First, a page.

Designing a durability test for an automatic transmission that appropriately reflects customer usage during the lifetime of the vehicle is a formidable task; while the transmission and its components must survive severe usage, overdesigning components leads to unnecessary weight, increased fuel consumption and increased emissions. Damage to transmission components is a function of many parameters including customer driving habits and vehicle and transmission characteristics such as weight, powertrain calibration, and gear ratios. Additionally, in some cases durability tests are required to verify only a subset of the total parameter space, for example, verifying only component modifications. Lastly, the ideal durability test is designed to impose the worst case loading conditions for the maximum number of internal components, be as short as practicable to reduce testing time, with minimal variability between tests in order to optimize test equipment and personnel resources.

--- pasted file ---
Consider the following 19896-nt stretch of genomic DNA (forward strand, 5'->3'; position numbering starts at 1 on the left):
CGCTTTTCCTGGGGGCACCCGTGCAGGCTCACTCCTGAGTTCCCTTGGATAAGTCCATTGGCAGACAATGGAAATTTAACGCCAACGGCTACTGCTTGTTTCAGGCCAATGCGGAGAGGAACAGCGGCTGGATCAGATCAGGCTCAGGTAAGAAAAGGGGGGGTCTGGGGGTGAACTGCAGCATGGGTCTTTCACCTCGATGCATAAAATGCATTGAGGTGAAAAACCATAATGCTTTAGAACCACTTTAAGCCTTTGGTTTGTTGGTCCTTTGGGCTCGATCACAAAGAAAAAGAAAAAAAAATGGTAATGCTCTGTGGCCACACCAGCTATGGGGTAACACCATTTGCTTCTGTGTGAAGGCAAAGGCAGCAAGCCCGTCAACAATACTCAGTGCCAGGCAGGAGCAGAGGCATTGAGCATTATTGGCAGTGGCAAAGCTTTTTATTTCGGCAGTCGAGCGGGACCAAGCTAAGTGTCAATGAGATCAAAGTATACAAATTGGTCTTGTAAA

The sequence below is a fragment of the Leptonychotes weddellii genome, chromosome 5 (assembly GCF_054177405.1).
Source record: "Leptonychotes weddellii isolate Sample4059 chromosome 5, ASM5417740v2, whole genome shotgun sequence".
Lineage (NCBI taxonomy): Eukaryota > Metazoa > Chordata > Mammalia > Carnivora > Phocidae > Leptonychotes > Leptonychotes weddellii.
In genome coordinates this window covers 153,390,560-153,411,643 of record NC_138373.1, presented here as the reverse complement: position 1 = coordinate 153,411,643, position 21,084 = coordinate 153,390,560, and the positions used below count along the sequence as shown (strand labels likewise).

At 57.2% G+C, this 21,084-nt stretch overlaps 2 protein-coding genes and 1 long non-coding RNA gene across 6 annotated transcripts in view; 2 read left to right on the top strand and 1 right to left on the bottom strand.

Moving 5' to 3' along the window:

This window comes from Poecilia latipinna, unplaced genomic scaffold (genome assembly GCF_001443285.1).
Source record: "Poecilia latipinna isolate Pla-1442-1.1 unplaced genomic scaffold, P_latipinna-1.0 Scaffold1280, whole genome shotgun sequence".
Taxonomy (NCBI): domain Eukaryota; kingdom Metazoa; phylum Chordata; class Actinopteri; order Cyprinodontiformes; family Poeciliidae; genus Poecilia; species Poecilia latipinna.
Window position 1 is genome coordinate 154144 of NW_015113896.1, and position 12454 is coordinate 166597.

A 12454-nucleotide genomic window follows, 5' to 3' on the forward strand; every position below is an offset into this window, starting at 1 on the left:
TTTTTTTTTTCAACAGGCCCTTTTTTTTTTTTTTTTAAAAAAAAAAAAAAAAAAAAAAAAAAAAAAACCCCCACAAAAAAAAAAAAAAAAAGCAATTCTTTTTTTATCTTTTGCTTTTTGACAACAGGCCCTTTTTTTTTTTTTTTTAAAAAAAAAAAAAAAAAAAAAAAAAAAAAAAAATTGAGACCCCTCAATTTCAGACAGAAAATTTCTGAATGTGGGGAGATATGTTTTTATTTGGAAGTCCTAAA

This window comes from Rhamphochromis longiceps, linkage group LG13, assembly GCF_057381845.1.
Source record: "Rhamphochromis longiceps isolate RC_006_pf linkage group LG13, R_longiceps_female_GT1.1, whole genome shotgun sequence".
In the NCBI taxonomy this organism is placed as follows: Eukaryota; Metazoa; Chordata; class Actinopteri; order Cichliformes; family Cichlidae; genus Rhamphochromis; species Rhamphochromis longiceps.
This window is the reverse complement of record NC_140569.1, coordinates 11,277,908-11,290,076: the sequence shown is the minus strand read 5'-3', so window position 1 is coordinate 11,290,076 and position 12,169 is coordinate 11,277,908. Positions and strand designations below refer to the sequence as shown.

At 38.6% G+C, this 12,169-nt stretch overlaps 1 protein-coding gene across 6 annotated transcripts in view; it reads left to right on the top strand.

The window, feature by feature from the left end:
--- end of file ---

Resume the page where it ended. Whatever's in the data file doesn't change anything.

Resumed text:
In this work, customer usage correlation data and fatigue damage models are used to analytically determine expected component level damage values. These values are then statistically evaluated to establish customer lifetime design targets. This paper describes a methodology for creating a combined duty cycle from a collection of routes by reverse deriving above design targets such that the combined duty cycle represents the customer lifetime design targets for multiple transmission components. The combined duty cycle data becomes the key input for designing or modifying a customized automatic transmission system durability key life test (KLT) for a given vehicle program. An analytical description of the method is provided, along with an example to demonstrate the concept.